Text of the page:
or if the spring has finally sprung on us and staying?!! Every other day it is winter and then the next day it is spring; and so it goes round and round week after week this year!
© Photos Riihele. All rights reserved
Have you ever wondered how your fabulous pics & photos would look like framed? Well, I did and here is the result of a few of them which i did. I have joined a site called RedBubble where one can show and sell one’s stuff since four days ago.
Here is my site over there:
The Cardo was Jerusalem’s main street during the Roman (63-324 CE) and the Byzantine era (324-638 CE). Today, the street is lined with elegant boutiques and shops. (Wikipedia; Israel- Mfa.gov)
In ancient Roman city planning, a CARDO or cardus was a north-south-oriented street in cities, military camps, and coloniae. Sometimes called the cardus maximus, the cardo served as the center of economic life. The street was lined with shops, merchants, and vendors.
© Photos by Riihele. All rights reserved
Do have a grand weekend. Rii 🙂
“What I can think about, I can talk about. What I can say, I can write. What I can write, I can read.
I can read what I can write and what other people can write for me to read.”
Professor Roach Van Allen
The picture, – do click at it to make it clearer, please – that I used as the lead photo, is the list of countries by literacy rate as included in the United Nations Development Programme Report 2005. Four countries lead the chart of literacy world wide with 100 per cent literacy rates Georgia, Finland, Luxembourg and Norway. Both The USA and UK are on # 21 with 99 per cent; as are Australia, France, Ireland and Germany. India is # 145 with 61 per cent. China is # 67 with 93,5 per cent.
The UNESCO literacy estimates provide basic information on the number and percentage of adults (aged 15 years and older) and youth (aged 15 to 24 years old) who are literate and illiterate. They indicate the dimensions and patterns of illiteracy within each country according to gender and age-groups, so as to aid in policy- and decision-making with regard to measures to be taken to raise the literacy level of the population. These estimates in a way reflect the performance of the national education system, as well as the quality of the human resources within a country in relation to their potential for growth, contribution to development, and quality of life.
What constitutes literacy aka literacy as defined by UNESCO:
1. A literate person is one who can with understanding both read and write a short simple statement relevant to his everyday life.
2. Literacy is not the simple reading of a word or a set of associated symbols and sounds, but an act of critical understanding of men’s situation in the world.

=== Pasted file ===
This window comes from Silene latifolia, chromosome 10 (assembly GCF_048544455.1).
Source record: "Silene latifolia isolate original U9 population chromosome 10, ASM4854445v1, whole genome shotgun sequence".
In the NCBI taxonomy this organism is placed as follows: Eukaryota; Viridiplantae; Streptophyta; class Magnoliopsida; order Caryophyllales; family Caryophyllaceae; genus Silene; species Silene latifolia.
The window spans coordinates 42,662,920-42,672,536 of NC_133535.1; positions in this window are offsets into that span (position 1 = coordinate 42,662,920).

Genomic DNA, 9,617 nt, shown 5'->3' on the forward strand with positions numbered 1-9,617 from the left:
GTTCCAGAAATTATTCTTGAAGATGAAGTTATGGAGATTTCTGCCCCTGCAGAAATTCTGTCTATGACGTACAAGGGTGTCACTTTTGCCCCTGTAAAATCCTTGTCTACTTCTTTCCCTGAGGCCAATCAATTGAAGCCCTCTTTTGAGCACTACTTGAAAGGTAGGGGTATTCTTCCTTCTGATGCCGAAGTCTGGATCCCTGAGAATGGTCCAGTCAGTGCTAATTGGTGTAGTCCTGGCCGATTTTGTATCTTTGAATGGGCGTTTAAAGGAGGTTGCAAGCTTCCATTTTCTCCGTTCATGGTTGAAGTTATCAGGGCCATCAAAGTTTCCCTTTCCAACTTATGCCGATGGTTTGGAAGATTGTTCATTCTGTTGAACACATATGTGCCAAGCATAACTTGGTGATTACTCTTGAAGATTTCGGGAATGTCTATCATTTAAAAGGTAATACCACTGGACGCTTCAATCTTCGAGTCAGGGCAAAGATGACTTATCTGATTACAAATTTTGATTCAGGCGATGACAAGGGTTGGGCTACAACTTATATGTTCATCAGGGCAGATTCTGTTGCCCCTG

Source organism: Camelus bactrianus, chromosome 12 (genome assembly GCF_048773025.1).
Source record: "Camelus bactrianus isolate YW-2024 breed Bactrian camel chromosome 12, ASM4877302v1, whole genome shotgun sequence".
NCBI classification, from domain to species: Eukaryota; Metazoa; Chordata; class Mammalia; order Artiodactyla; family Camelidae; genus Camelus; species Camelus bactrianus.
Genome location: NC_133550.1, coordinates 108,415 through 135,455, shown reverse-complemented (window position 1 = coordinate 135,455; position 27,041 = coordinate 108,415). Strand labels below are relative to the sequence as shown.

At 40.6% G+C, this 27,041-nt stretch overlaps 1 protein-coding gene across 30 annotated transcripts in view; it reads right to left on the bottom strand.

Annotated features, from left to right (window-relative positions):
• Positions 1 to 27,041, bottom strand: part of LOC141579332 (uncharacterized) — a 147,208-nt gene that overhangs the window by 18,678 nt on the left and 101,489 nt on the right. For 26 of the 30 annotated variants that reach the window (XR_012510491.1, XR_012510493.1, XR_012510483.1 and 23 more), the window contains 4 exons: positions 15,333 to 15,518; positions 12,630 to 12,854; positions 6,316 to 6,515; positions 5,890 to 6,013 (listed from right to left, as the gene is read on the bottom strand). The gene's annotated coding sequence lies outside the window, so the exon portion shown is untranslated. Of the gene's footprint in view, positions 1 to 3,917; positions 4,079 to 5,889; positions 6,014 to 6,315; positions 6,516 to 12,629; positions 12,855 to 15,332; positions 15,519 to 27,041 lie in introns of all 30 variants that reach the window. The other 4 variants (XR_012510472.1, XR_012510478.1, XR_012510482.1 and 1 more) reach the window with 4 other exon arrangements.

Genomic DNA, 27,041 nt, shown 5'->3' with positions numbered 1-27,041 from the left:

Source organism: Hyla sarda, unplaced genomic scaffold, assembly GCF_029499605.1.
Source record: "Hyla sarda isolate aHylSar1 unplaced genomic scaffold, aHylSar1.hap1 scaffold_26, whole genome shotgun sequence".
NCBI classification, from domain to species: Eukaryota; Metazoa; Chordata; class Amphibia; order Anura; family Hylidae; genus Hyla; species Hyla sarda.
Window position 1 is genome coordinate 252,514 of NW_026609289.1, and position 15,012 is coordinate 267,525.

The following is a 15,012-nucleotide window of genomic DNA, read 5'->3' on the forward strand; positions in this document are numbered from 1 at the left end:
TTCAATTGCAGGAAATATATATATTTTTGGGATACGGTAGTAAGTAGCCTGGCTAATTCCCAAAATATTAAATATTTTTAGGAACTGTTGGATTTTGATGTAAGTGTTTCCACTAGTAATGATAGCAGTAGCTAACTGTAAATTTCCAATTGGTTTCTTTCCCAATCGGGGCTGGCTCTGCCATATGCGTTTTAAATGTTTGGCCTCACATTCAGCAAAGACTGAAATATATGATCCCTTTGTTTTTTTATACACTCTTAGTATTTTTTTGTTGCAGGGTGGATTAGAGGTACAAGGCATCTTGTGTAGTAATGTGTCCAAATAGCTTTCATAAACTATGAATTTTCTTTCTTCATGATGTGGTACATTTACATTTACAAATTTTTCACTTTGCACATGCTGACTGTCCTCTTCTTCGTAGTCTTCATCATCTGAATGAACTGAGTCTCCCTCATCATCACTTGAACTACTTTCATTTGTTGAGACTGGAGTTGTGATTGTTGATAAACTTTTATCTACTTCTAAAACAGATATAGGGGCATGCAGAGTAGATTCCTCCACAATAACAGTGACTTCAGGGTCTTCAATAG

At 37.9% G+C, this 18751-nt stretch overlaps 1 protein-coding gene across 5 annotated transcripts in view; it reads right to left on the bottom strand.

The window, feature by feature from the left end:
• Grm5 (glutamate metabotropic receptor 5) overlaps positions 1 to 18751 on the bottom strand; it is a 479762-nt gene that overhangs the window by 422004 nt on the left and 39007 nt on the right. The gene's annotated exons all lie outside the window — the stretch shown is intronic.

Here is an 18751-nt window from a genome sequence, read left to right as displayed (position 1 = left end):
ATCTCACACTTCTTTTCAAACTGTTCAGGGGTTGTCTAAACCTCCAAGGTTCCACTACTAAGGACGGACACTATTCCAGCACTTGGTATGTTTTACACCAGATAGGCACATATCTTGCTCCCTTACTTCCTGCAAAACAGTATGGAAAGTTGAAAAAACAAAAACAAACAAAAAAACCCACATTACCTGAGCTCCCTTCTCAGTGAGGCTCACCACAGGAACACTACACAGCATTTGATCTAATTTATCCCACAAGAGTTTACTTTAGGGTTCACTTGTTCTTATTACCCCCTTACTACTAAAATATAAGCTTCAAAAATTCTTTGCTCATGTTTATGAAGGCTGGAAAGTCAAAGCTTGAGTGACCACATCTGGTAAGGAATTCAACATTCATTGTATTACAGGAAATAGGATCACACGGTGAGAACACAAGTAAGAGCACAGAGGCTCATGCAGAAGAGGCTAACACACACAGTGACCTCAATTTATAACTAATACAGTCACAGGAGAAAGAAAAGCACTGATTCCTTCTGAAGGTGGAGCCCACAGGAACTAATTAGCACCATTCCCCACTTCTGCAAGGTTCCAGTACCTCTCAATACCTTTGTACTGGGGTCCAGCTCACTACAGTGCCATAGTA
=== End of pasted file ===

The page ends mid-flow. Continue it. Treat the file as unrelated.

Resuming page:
3. Literacy is not an end in itself but a means of personal liberation and development and extending individuals educational efforts involving overall inter-disciplinary responses to concrete problems
4. A literate person is one who has acquired all the essential knowledge and skills which enable him to engage in all those activities in which literacy is required for effective functioning in his group and community and whose attaining in reading, writing and numeracy make it possible to use these skills towards his own and his community’s development.
The United Nations defines illiteracy as the inability to read and write a simple sentence in any language. So, these literacy rates refer only to basic, not advanced, literacy. UNESCO Portal for the International Literacy Day. September 8 was proclaimed International Literacy Day by UNESCO on November 17, 1965. It was first celebrated on 1966. Its aim is to highlight the importance of literacy to individuals, communities and societies with celebrations taking place around the world.
An estimated 781 million adults live without basic literacy skills, of whom two-thirds are women. In addition, approximately 103 million children have no access to school and are therefore not learning to read, write or count. All these figures mentioned in the previous sentence total more or less one billion so to put in a way that it is easier to fathom: 1 in 6 in the world cannot read, write nor count! How very tragic that the wonderful pleasure of literacy is ’denied’ these folks, methinks.
This is an extract of an old article called ’Gestures not enough to teach the world’ on Guardian online site dated September 8, 2000, but still it is very relevant:
“We have been here before. The high-level conferences, the firm commitments, the hand-wringing, the international agreements that promise the earth and deliver next to nothing – all have been part of the backdrop to the campaign for debt relief. Now there is a threat that the campaign for universal primary education could go the same way.